Introducing Santiago Atitlán
Across the lake from Panajachel, on an inlet between the volcanoes of Tolimán and San Pedro, lies Santiago Atitlán, the largest of the lake communities, with a strong indigenous identity. Many atitecos (as its people are known) cling to a traditional Tz'utujil Maya lifestyle. Women wear purple-striped skirts and huipiles embroidered with colored birds and flowers, while a few older men still wear white-striped embroidered pants. The town's cofradías maintain the syncretic traditions and rituals of Maya Catholicism. There's a large art and crafts scene here, too. Boat-building is a local industry, and rows of rough-hewn cayucos are lined up along the shore. The best days to visit are Friday and Sunday, the main market days, but any day will do.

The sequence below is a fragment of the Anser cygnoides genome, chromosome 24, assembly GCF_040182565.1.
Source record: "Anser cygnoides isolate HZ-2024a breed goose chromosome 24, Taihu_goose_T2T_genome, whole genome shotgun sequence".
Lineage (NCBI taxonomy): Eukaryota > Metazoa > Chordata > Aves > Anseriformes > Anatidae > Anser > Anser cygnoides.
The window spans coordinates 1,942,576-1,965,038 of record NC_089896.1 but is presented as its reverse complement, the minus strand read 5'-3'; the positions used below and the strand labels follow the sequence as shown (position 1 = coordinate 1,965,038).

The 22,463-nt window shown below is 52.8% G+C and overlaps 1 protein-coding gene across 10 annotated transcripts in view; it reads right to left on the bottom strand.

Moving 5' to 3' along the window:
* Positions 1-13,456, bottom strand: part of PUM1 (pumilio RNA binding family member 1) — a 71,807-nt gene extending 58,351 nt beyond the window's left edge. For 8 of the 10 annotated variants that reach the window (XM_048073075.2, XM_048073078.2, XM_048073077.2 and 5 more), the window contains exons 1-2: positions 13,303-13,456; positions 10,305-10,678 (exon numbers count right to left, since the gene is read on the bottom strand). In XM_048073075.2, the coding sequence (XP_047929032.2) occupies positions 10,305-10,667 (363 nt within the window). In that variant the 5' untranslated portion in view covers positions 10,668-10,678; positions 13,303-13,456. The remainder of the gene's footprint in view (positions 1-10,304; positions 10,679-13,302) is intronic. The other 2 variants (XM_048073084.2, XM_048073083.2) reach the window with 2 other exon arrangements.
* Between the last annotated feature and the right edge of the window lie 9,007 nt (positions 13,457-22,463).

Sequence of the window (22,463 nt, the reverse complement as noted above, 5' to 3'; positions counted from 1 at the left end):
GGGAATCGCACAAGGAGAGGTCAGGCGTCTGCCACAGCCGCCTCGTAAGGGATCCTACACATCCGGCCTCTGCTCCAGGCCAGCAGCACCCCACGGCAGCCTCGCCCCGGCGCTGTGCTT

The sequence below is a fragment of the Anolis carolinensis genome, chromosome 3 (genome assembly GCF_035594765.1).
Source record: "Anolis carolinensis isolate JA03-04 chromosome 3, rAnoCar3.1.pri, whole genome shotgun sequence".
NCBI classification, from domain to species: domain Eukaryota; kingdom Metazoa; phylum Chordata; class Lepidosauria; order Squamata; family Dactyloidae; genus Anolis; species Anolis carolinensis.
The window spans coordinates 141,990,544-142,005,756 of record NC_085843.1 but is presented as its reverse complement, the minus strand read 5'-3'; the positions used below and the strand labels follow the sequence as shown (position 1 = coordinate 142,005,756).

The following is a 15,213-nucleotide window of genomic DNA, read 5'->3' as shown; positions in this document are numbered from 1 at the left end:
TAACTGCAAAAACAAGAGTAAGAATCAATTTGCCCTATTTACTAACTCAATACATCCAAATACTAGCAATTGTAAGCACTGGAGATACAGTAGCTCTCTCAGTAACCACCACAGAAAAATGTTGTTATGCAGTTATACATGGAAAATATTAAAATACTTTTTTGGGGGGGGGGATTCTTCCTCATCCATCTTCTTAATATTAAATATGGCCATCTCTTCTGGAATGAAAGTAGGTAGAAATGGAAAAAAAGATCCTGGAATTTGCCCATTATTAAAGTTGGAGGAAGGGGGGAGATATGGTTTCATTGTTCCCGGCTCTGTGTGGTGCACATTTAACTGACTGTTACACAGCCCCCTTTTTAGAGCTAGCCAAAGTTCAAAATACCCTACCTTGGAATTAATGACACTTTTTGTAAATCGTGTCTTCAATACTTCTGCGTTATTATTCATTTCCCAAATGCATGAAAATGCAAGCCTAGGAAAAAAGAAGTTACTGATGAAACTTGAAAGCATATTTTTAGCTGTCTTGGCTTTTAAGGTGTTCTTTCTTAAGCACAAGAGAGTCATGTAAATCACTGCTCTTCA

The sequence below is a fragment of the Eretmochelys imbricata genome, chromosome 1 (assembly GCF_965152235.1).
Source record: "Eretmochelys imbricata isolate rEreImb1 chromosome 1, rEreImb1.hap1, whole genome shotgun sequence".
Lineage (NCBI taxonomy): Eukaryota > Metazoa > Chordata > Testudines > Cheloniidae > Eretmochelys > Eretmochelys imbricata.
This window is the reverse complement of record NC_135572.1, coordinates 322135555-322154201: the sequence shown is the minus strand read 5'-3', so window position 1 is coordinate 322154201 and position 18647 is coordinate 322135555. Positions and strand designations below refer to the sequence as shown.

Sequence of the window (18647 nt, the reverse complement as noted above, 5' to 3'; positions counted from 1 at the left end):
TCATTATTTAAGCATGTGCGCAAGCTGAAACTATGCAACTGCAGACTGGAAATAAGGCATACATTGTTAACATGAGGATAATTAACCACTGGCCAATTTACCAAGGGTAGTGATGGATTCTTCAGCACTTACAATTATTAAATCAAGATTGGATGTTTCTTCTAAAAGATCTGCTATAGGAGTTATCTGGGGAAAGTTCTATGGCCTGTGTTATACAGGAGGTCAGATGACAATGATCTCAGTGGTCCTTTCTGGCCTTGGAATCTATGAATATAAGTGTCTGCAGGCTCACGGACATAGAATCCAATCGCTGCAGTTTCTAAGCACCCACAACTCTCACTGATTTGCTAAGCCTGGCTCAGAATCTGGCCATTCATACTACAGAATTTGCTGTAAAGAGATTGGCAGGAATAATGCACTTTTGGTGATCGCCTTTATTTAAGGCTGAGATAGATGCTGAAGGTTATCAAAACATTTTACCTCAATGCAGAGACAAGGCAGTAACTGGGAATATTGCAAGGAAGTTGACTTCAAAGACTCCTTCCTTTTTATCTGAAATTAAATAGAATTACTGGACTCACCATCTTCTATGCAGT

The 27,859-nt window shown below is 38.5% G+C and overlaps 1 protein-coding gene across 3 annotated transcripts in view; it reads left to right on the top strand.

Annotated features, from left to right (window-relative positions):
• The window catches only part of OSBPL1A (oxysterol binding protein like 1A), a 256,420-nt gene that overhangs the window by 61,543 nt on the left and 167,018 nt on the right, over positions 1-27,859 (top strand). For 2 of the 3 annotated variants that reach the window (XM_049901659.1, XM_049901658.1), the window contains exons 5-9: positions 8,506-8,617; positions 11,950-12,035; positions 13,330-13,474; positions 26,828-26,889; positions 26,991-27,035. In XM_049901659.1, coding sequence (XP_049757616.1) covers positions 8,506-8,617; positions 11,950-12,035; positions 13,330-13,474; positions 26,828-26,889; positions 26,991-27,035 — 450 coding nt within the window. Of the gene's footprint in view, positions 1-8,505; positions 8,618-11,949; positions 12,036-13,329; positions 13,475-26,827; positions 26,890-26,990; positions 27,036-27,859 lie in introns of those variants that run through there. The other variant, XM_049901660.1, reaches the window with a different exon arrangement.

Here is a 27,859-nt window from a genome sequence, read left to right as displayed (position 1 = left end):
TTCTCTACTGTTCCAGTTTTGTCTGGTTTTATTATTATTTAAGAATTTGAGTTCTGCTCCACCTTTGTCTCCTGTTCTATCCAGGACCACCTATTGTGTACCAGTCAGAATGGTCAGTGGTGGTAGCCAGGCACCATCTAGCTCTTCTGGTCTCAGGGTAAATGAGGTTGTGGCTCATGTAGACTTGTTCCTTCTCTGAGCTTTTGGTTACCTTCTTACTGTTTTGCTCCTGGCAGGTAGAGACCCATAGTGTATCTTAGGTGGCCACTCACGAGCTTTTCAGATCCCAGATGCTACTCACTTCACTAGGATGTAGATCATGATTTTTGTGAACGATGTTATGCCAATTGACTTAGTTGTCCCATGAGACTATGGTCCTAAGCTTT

It's the most workaday of the lake villages, home to Maximón (mah-shee-mohn), who is ceremonially moved to a new home on May 8 (after Semana Santa). The rest of the year, Maximón resides with a caretaker, receiving offerings. He changes house every year, but he's easy enough to find by asking around.
The Tz'utujil had been in this area for generations when the Spanish arrived, with their ceremonial capital at Chuitinamit, across the inlet. Santiago was established by Franciscan friars in 1547, as part of the colonial strategy to consolidate the indigenous population. In the 1980s, left-wing guerrillas had a strong presence in the area, prompting the Guatemalan army to kill or disappear hundreds of villagers.